Using Flash Reports
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This is a good time of year to take a look at your budget and forecast for the year and compare how your company is performing relative to your expectations. If the performance is not in line with the projection, now would be a good time to make any necessary adjustments. Was the forecast too aggressive? Was it not aggressive enough? Either way, it would be time well spent to recommit to your projection for 2006 and realign your management team to the goals set at the beginning of the year. If you do not have a forecast; it’s not too late to prepare one for the year.
I have had clients tell me budgets and forecasts just don’t work for them. The complaint usually goes something like this: “ We spend all this time preparing a budget and get excited about it and then it goes on a shelf and we don’t look at it again.” Or “We prepare a forecast and yes, we look at it for the first few months and we either are not close or we are way over our budget, we get either complaisant or discouraged and so we just don’t look at it again.” Both of these scenarios are understandable. So how do you use a forecast to take the company to the next level of performance?
The secret may be in using a “flash report”. The flash report will keep you focused on the key performance indicators that will drive your forecast.
For example, if your goal is to improve cash flow and increase sales, the flash report would track on a daily or weekly basis what your sales per day or week were, along with beginning cash balance, cash in, cash out, and ending cash balance of your business. Also, you should probably add the same roll forward of accounts receivable and accounts payable, to your flash report. This will help you manage your cash flow. What if your goal is to reduce the number of day’s sales in accounts receivable by 4 days? In that case, your flash report would include a running tally of day’s sales in accounts receivable. This way you can track the progress of your efforts toward reducing the number of day’s sales in accounts receivable.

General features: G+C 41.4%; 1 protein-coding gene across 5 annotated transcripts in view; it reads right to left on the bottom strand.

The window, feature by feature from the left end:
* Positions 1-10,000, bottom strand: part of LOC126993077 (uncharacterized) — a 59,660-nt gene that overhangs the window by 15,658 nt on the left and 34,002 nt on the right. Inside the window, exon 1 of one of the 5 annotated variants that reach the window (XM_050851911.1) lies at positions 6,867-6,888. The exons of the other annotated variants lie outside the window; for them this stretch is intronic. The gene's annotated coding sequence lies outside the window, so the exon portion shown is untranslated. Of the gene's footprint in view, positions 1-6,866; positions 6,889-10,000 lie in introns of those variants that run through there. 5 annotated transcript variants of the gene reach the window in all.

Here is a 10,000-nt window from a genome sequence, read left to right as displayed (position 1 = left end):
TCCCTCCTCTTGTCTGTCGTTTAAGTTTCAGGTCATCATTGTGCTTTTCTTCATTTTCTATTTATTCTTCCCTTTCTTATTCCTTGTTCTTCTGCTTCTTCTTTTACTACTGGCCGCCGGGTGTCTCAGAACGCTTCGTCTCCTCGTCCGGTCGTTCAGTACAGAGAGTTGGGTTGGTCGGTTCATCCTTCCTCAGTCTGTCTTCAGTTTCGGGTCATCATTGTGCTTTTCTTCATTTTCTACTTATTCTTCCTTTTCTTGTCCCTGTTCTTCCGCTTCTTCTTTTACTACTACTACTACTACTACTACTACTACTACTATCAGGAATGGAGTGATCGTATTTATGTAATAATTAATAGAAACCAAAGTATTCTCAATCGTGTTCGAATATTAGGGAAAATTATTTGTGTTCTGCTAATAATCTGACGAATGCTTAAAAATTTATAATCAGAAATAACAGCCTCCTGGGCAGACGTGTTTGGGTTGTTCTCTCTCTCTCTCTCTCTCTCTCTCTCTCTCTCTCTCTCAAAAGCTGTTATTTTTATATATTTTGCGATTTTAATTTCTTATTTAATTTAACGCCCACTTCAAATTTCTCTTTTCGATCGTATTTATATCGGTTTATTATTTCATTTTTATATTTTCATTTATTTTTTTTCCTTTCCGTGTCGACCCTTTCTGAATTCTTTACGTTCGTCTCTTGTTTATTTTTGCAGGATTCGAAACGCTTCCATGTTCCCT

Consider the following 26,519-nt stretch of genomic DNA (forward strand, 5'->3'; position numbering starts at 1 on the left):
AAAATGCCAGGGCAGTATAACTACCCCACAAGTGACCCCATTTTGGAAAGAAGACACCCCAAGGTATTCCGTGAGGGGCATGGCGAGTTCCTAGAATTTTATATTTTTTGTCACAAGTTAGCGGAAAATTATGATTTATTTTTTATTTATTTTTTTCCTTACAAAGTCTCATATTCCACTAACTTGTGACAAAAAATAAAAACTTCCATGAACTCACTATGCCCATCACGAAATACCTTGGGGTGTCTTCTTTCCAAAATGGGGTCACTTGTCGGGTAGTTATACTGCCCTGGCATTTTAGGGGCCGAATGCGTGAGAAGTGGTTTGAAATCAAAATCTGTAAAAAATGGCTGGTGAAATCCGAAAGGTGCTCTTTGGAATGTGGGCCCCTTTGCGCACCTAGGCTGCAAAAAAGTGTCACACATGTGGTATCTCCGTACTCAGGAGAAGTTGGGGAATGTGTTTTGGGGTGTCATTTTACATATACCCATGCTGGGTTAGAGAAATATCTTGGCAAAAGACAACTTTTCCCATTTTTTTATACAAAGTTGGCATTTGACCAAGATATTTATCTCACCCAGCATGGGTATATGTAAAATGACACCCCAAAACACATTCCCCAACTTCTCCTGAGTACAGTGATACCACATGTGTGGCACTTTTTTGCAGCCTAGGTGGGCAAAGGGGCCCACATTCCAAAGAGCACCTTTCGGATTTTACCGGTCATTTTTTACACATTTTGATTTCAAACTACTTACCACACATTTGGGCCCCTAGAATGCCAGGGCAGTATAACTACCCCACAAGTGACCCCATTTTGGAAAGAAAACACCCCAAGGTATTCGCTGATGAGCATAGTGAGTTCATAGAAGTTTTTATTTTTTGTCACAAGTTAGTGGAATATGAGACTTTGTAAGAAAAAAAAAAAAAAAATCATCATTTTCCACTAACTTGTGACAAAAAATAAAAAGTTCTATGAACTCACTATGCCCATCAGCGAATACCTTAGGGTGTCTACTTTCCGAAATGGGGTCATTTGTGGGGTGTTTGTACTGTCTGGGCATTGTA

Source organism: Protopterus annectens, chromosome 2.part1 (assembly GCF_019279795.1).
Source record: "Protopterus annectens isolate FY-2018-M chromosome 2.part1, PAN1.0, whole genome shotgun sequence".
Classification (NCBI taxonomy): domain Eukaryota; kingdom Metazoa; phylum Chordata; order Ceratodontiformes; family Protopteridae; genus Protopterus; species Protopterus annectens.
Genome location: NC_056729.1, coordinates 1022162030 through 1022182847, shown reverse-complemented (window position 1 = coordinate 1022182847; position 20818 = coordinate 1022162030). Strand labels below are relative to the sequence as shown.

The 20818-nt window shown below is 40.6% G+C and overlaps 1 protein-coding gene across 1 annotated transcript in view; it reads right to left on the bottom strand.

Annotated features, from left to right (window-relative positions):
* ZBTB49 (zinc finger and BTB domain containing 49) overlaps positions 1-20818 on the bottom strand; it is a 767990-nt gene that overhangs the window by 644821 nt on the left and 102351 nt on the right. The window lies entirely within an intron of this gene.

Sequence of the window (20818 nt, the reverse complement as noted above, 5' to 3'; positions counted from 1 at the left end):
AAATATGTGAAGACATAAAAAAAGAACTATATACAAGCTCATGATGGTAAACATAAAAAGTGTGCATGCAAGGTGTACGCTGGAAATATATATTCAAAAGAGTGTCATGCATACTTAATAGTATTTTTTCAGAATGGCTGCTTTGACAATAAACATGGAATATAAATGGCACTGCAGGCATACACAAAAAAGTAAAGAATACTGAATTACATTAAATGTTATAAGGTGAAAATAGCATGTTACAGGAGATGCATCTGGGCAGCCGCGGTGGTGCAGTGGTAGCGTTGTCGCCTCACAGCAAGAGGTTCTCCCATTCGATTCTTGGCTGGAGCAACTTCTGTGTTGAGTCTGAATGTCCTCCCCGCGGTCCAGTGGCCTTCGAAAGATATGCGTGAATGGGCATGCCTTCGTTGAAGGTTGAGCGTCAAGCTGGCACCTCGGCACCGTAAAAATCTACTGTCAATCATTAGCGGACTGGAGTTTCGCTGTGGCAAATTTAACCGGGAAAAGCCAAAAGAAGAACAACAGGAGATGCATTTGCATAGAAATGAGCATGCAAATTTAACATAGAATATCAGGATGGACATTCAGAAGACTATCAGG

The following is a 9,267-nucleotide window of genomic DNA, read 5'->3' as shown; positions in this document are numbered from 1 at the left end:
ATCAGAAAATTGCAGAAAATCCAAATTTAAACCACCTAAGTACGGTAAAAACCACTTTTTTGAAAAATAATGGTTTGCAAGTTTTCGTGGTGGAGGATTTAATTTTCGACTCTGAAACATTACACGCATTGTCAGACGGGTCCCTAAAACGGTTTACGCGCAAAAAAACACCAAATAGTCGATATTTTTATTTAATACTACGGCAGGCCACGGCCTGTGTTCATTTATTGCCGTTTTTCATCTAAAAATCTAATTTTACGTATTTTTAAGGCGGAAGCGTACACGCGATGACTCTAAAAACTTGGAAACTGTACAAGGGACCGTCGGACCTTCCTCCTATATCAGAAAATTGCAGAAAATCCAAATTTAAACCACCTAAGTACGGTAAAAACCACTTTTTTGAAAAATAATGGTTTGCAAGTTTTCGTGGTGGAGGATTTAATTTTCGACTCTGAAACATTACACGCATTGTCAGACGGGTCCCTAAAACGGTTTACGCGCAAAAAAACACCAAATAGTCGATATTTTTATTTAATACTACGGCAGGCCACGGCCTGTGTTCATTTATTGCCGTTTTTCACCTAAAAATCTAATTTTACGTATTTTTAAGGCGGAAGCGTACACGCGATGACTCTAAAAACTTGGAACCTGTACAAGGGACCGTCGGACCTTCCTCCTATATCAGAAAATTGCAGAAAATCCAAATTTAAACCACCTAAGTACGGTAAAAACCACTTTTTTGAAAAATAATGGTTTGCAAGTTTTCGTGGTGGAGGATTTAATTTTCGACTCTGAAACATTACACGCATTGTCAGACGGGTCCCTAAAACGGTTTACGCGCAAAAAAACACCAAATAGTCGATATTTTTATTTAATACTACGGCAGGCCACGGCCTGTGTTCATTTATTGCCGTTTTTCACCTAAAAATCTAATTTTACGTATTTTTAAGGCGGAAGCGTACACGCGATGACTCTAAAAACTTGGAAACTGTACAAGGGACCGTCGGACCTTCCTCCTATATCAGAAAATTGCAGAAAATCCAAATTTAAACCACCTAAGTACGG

Try preparing a flash report to track a few items in your business and see how it works for you. I think you will find that over time you can keep your finger on the pulse of your business by using a flash report on a regular basis. Remember; you can’t manage what you can’t measure!